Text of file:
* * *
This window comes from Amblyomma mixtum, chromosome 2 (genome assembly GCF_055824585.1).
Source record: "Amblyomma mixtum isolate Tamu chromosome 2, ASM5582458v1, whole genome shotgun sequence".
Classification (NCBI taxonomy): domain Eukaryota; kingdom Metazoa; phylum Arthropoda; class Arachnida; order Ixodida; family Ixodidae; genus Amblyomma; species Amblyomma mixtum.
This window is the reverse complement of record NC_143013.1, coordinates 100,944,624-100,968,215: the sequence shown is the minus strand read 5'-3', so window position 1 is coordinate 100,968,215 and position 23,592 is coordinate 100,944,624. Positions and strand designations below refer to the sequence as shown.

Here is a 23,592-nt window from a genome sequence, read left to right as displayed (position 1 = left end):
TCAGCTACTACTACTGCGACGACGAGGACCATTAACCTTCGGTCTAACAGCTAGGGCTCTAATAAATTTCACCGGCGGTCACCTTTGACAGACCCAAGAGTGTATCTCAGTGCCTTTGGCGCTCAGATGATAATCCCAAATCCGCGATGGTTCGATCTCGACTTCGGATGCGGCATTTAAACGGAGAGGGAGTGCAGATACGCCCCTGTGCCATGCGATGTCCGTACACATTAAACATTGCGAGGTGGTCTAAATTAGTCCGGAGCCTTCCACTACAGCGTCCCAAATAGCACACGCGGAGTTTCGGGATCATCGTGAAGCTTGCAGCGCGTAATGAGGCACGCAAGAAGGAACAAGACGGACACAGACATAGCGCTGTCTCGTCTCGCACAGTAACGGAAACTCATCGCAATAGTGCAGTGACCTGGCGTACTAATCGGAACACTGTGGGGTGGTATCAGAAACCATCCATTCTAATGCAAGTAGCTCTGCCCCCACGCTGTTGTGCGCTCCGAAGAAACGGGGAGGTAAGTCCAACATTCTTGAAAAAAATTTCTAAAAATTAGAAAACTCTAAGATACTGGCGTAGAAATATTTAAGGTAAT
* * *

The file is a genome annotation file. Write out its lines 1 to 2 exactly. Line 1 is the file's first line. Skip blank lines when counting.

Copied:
This window comes from Amblyomma mixtum, chromosome 2 (genome assembly GCF_055824585.1).
Source record: "Amblyomma mixtum isolate Tamu chromosome 2, ASM5582458v1, whole genome shotgun sequence".